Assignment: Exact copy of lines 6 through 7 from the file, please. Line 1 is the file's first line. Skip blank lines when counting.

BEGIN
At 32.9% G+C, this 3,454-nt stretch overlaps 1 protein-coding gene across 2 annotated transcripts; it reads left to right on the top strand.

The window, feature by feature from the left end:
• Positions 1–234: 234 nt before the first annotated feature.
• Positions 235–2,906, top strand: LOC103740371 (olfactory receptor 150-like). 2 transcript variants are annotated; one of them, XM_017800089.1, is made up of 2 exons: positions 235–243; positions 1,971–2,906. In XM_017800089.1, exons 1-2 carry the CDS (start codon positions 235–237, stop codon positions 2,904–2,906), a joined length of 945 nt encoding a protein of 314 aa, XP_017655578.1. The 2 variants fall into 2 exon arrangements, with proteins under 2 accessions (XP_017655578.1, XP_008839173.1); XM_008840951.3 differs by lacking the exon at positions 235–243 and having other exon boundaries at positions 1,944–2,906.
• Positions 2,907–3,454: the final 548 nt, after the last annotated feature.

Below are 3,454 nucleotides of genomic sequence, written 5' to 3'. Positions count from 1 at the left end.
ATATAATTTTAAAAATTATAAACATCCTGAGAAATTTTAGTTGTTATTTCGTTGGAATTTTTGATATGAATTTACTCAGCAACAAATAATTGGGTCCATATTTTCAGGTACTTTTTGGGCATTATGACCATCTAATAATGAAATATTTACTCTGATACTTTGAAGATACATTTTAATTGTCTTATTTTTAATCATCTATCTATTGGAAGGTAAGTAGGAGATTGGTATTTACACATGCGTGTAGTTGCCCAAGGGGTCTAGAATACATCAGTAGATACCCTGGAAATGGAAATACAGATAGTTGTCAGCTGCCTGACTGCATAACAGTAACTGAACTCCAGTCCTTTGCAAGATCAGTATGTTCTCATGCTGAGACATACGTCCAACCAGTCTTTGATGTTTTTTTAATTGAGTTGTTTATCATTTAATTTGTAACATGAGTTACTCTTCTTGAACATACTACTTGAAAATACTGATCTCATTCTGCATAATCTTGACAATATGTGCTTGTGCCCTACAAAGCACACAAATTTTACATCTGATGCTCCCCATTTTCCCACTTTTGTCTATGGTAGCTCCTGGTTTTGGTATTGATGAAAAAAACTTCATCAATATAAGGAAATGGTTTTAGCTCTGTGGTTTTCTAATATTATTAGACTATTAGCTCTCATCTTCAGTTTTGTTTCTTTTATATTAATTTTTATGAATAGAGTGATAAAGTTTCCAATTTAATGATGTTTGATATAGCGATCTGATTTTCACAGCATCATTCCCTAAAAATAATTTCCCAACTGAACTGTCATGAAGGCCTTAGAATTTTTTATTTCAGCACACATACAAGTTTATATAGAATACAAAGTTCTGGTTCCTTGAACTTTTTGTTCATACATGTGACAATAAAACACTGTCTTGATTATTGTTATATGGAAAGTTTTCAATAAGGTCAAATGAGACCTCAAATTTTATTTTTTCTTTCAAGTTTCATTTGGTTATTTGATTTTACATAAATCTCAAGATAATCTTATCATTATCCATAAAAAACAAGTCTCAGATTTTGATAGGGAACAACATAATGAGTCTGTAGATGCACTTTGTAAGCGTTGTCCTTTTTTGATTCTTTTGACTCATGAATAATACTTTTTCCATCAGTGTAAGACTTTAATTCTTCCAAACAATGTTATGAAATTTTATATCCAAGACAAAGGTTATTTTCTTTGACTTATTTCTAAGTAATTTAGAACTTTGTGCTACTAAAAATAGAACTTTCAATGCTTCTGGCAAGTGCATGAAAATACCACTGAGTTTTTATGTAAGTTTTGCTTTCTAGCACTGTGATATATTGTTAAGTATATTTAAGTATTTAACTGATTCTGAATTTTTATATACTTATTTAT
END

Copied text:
Below are 3,454 nucleotides of genomic sequence, written 5' to 3'. Positions count from 1 at the left end.
ATATAATTTTAAAAATTATAAACATCCTGAGAAATTTTAGTTGTTATTTCGTTGGAATTTTTGATATGAATTTACTCAGCAACAAATAATTGGGTCCATATTTTCAGGTACTTTTTGGGCATTATGACCATCTAATAATGAAATATTTACTCTGATACTTTGAAGATACATTTTAATTGTCTTATTTTTAATCATCTATCTATTGGAAGGTAAGTAGGAGATTGGTATTTACACATGCGTGTAGTTGCCCAAGGGGTCTAGAATACATCAGTAGATACCCTGGAAATGGAAATACAGATAGTTGTCAGCTGCCTGACTGCATAACAGTAACTGAACTCCAGTCCTTTGCAAGATCAGTATGTTCTCATGCTGAGACATACGTCCAACCAGTCTTTGATGTTTTTTTAATTGAGTTGTTTATCATTTAATTTGTAACATGAGTTACTCTTCTTGAACATACTACTTGAAAATACTGATCTCATTCTGCATAATCTTGACAATATGTGCTTGTGCCCTACAAAGCACACAAATTTTACATCTGATGCTCCCCATTTTCCCACTTTTGTCTATGGTAGCTCCTGGTTTTGGTATTGATGAAAAAAACTTCATCAATATAAGGAAATGGTTTTAGCTCTGTGGTTTTCTAATATTATTAGACTATTAGCTCTCATCTTCAGTTTTGTTTCTTTTATATTAATTTTTATGAATAGAGTGATAAAGTTTCCAATTTAATGATGTTTGATATAGCGATCTGATTTTCACAGCATCATTCCCTAAAAATAATTTCCCAACTGAACTGTCATGAAGGCCTTAGAATTTTTTATTTCAGCACACATACAAGTTTATATAGAATACAAAGTTCTGGTTCCTTGAACTTTTTGTTCATACATGTGACAATAAAACACTGTCTTGATTATTGTTATATGGAAAGTTTTCAATAAGGTCAAATGAGACCTCAAATTTTATTTTTTCTTTCAAGTTTCATTTGGTTATTTGATTTTACATAAATCTCAAGATAATCTTATCATTATCCATAAAAAACAAGTCTCAGATTTTGATAGGGAACAACATAATGAGTCTGTAGATGCACTTTGTAAGCGTTGTCCTTTTTTGATTCTTTTGACTCATGAATAATACTTTTTCCATCAGTGTAAGACTTTAATTCTTCCAAACAATGTTATGAAATTTTATATCCAAGACAAAGGTTATTTTCTTTGACTTATTTCTAAGTAATTTAGAACTTTGTGCTACTAAAAATAGAACTTTCAATGCTTCTGGCAAGTGCATGAAAATACCACTGAGTTTTTATGTAAGTTTTGCTTTCTAGCACTGTGATATATTGTTAAGTATATTTAAGTATTTAACTGATTCTGAATTTTTATATACTTATTTAT